Of the 20 Ariane 5 tests where no signal could be identified in the IS26 waveform data despite veff-ratio > 1 (false-positive cases in Fig. 8a; see Table 3 for a list of these cases), 13 tests are associated with a shadow zone according to the ECMWF and propagation models, hence the fewer false-positive and more true-negative cases in (Fig. 8b). The remaining seven tests do not exhibit such a zone; thus signals are expected to occur, as is demonstrated in (Fig. 9). The propagation modeling shows, as indicated by the 1D effective sound speed ratio, a suitable stratospheric duct and rays bouncing between the ground and the middle atmosphere. In all seven cases, we see a stratospheric shadow zone within 120 to 150 km distance from the source, with an occasional second shadow zone at twice this distance. However, for the relevant distance of IS26 beyond 300 km, in all of the demonstrated cases an eigenray exists between source and receiver. The noise level at the station during the seven cases of interest is also not a suitable criterion to explain the non-detections. In six of the seven cases the noise level is well below the threshold of average noise that separates detectability from non-detectability (“Data Analysis”). In the seventh case (test case number 004 shown in Fig. 9b), it is just 15% above the limit and coincides with a high veff-ratio which should propagate the signal energy with little attenuation and thus sufficiently high SNR from the source to the receiver.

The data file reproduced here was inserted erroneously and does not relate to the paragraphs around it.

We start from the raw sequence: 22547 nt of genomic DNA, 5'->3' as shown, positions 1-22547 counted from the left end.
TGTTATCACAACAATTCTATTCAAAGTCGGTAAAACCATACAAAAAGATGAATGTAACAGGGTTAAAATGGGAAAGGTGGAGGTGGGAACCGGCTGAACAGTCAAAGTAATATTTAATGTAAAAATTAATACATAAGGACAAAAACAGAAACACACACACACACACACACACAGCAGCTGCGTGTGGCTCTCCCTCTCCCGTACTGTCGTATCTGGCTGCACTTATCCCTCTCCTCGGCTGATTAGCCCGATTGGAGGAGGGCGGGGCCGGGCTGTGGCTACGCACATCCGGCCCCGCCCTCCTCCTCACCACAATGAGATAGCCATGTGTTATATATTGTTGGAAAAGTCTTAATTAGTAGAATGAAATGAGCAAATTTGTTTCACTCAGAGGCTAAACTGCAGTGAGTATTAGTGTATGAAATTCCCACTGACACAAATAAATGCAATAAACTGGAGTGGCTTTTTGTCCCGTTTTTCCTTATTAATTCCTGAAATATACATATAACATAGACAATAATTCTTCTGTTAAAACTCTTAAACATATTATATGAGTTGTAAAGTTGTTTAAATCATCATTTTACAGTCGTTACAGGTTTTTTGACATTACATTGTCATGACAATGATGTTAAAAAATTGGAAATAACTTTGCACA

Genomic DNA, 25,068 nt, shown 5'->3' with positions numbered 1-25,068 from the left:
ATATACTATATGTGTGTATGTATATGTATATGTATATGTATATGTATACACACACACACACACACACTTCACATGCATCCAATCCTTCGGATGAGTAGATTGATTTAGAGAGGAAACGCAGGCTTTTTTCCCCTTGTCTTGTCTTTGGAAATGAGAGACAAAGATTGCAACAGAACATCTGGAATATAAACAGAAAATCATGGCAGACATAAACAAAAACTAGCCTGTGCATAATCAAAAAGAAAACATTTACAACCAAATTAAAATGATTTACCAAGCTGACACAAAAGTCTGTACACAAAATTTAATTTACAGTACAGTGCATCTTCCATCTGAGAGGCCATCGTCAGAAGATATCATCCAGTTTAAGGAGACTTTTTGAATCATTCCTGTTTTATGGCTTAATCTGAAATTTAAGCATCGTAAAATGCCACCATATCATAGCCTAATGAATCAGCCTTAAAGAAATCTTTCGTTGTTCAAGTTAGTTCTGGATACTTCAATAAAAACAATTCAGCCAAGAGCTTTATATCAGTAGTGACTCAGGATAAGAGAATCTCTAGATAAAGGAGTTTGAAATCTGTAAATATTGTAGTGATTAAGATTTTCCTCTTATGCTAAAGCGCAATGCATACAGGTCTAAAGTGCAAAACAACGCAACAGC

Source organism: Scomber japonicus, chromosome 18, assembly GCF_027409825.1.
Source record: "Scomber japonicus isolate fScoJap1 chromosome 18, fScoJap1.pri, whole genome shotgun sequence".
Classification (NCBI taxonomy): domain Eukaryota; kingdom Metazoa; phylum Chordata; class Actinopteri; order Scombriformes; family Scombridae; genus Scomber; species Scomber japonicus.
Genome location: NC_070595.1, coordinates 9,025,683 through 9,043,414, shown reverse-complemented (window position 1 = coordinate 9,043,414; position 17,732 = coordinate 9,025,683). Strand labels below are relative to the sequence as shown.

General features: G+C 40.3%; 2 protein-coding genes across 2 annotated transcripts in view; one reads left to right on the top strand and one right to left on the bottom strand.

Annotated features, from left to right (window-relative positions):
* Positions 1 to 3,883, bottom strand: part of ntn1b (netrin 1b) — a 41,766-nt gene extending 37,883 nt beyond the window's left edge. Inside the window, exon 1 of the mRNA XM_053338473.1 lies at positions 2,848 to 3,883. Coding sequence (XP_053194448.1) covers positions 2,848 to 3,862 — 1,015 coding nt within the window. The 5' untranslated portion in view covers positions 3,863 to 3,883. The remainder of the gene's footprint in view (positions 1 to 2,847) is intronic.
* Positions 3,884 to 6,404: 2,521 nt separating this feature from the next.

Fig. 9
figure 9

Two-dimensional ray trace propagation modeling between the DLR rocket engine test facility P5 (axes origin) and infrasound array IS26 (white triangle) for the seven non-detection cases. Upper stratosphere layers with effective sound speed values (veff, color-coded) larger than the effective sound speed near the ground (i.e., effective sound speed ratio > 1) provide suitable stratospheric ducting conditions without a shadow zone near the station. The closest eigenray is provided in green. Case numbers refer to the Test ID# listed in Table 3